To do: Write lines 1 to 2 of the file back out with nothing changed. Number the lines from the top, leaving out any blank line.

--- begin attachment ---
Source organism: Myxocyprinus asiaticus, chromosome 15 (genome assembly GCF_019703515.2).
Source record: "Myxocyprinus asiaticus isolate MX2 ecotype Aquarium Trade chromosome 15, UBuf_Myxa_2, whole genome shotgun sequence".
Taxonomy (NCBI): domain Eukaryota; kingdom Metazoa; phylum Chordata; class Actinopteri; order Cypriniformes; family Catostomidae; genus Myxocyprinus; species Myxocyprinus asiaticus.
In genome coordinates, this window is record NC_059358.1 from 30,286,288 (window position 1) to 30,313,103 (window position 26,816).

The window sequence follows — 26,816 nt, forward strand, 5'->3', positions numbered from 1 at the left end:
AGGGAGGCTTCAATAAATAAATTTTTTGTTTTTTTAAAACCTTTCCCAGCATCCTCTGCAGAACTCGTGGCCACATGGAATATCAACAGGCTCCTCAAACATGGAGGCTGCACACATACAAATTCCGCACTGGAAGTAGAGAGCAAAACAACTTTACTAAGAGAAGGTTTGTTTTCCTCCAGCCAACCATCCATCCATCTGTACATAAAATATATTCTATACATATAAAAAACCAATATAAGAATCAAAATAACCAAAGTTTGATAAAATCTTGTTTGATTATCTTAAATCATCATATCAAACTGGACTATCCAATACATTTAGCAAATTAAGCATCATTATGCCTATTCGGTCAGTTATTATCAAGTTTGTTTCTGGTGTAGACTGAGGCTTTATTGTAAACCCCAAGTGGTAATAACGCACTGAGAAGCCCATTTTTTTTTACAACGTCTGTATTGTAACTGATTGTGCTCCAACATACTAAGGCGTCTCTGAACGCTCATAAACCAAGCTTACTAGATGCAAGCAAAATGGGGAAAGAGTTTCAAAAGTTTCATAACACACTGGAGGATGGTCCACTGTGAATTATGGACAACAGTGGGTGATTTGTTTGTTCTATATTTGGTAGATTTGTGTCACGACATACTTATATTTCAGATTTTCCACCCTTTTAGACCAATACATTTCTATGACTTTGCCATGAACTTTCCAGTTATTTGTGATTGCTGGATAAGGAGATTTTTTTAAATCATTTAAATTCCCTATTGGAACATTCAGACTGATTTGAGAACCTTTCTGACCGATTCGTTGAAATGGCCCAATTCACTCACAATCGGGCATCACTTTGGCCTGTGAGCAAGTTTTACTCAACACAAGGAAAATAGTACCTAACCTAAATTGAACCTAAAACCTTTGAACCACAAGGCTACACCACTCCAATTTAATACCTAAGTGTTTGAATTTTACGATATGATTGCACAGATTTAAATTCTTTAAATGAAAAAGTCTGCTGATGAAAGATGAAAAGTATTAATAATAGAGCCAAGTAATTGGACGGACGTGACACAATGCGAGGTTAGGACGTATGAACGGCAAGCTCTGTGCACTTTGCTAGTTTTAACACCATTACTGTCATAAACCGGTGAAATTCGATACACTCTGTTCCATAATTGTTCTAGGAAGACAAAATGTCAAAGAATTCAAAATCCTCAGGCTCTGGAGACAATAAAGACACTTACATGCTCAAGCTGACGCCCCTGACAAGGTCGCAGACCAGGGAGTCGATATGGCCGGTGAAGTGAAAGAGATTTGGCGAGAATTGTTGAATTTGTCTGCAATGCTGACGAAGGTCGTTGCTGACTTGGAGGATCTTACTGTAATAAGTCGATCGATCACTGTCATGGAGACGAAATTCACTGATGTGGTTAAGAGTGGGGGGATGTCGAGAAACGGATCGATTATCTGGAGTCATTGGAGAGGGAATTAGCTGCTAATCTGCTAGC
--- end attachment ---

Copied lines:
Source organism: Myxocyprinus asiaticus, chromosome 15 (genome assembly GCF_019703515.2).
Source record: "Myxocyprinus asiaticus isolate MX2 ecotype Aquarium Trade chromosome 15, UBuf_Myxa_2, whole genome shotgun sequence".